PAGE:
FTC, Microsoft join Canadian, Australian governments in taking down spam scam

The Federal Trade Commission announced Wednesday that it has stopped six “massive” tech support scams that may have duped consumers out of millions of dollars.

According to an FTC release, telemarketers tricked people into buying a “service” to remove non-existent viruses and other malware. Users were also convinced to grant telemarketers remote access to their machines. The FTC called the scams “outrageous and disturbing.”

The agency has frozen the assets of companies involved in six of these scams. It has also taken measures to block phone lines and Web sites the companies used to contact consumers.

The FTC said it worked with its counterpart agencies in Canada and Australia to identify and track the scams. Microsoft also played a part in identifying the scammers. Call centers were located around the world, but were largely concentrated in India, the agency said.

“These so-called tech support scams are the latest variation of scareware,” FTC chairman Jon Leibowitz said in a press conference. “Today’s announcement is a wake-up call to computer users around the globe.”

So far, the agency has identified at least 2,400 complaints in the U.S. related to these firms, though FTC officials said they have heard over 40,000 complaints about this kind of scams.

David Vladeck, who leads the FTC’s consumer protection bureau, said he suspects that the number of victims may be ”substantially higher.”

The operations worked like this: Telemarketers pretending to be affiliated with anti-virus firms or Microsoft cold-called consumers about supposed computer problems — often in violation of the do-not-call registry list.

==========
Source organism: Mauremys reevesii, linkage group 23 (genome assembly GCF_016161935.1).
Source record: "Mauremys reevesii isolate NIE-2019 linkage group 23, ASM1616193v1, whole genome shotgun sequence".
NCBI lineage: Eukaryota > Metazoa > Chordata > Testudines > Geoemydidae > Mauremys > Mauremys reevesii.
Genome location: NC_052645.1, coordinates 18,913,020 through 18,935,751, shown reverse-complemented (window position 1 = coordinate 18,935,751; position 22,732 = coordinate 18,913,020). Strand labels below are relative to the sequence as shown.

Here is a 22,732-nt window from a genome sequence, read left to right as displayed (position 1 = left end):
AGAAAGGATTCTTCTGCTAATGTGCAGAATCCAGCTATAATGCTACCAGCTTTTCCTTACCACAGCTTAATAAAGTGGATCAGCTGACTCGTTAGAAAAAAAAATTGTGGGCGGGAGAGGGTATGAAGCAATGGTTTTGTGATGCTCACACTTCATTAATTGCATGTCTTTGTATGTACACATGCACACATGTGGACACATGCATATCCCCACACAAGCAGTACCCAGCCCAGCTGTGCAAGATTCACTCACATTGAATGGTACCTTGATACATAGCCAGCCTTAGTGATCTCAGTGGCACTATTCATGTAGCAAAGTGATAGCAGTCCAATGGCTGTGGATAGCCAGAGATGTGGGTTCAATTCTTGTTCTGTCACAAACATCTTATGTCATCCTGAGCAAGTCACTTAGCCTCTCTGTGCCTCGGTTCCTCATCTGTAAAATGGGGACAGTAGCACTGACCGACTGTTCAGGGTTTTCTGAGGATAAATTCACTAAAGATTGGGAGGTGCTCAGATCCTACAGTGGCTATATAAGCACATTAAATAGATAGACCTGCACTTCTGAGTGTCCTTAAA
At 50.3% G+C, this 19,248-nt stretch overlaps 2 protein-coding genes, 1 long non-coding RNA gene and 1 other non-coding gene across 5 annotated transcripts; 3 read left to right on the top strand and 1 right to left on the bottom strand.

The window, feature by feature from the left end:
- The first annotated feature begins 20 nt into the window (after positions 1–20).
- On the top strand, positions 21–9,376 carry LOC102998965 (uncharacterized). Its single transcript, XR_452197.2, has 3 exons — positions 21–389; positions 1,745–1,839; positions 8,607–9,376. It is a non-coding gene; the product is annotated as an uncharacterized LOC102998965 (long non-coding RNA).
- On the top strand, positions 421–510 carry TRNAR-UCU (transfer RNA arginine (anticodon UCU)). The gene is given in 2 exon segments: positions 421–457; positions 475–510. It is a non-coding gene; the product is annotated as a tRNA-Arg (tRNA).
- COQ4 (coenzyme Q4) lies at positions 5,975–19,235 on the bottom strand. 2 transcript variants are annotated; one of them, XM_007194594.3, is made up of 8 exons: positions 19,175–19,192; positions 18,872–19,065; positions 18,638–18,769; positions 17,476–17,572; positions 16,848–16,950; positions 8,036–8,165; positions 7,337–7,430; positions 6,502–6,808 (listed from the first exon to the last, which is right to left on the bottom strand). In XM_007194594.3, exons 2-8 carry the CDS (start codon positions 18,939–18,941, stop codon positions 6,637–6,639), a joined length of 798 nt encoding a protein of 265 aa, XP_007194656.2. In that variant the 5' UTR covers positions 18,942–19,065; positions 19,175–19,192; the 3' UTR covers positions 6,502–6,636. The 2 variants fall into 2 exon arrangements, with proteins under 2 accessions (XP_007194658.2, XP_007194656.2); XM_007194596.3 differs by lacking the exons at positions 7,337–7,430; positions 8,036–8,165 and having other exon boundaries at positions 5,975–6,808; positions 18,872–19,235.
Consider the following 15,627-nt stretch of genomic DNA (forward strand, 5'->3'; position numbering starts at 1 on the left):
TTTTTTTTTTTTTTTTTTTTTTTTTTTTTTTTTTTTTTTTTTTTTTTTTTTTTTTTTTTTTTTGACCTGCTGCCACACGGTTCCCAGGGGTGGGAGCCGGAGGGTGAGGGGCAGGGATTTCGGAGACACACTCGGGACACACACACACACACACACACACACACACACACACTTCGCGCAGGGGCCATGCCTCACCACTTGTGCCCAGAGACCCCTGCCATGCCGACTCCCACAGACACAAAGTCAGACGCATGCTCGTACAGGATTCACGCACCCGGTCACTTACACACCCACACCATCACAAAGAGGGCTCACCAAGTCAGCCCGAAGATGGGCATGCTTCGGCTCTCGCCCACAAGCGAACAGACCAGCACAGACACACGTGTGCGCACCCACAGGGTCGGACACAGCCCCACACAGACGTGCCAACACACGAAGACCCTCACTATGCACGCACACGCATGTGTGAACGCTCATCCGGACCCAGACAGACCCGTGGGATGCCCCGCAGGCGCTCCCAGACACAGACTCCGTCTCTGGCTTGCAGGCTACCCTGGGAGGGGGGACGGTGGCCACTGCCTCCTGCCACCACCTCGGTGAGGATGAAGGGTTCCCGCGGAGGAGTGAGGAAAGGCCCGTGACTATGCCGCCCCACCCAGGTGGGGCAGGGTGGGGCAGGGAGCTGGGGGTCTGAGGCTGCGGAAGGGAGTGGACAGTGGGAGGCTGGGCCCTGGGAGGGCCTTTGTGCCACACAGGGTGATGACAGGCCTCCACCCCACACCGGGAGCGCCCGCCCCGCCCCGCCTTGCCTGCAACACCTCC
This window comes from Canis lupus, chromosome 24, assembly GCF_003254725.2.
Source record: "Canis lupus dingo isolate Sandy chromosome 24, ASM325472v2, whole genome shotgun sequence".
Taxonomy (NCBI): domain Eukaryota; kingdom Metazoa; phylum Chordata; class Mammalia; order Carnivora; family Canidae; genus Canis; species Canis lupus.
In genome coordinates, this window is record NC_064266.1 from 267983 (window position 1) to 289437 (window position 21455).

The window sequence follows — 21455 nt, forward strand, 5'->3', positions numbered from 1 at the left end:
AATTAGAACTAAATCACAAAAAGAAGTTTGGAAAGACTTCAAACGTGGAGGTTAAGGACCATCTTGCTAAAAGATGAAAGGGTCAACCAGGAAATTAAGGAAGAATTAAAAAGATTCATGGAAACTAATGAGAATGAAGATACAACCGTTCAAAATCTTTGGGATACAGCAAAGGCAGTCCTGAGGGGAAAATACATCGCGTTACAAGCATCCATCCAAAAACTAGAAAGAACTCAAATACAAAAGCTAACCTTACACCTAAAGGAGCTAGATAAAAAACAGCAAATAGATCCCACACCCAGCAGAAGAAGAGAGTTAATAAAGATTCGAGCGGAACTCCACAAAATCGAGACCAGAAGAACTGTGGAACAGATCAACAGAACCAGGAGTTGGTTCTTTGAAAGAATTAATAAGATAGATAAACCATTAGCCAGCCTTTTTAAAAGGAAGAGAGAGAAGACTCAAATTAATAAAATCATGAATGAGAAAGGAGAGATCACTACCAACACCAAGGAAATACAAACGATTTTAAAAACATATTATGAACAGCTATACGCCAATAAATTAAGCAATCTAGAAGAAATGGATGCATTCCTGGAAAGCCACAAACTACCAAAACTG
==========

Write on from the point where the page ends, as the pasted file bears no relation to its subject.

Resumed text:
They directed consumers to a Microsoft Windows menu, and told them that standard warning messages displayed there indicated malicious programs were already on their machines.

Consumers were then convinced to grant the telemarketers remote access to the computers. Scammers “removed” the non-existent malicious programs and downloaded additional software.

In addition to calling consumers, groups also bought ads from Google to advertise their false services, Leibowitz said.

The companies named in the filings are: Pecon Software Ltd., Finmaestros LLC,  Zeal IT Solutions Pvt. Ltd., Virtual PC Solutions, Lakshmi Infosoul Services Pvt. Ltd., and PCCare247, Inc. The agency also targeted individual and corporate defendants in each of the cases.

None of the companies could be immediately reached for comment.

Leibowitz also used the press conference to call on the Senate to pass a bill that would extend the FTC’s ability to coordinate its investigations with foreign countries.

The House has already passed a bill, the Undertaking Spam, Spyware and Fraud Enforcement With Enforcers Beyond Borders (U.S. SAFE WEB) Act that would extend those measures through 2020.

Hayley Tsukayama covers consumer technology for The Washington Post.

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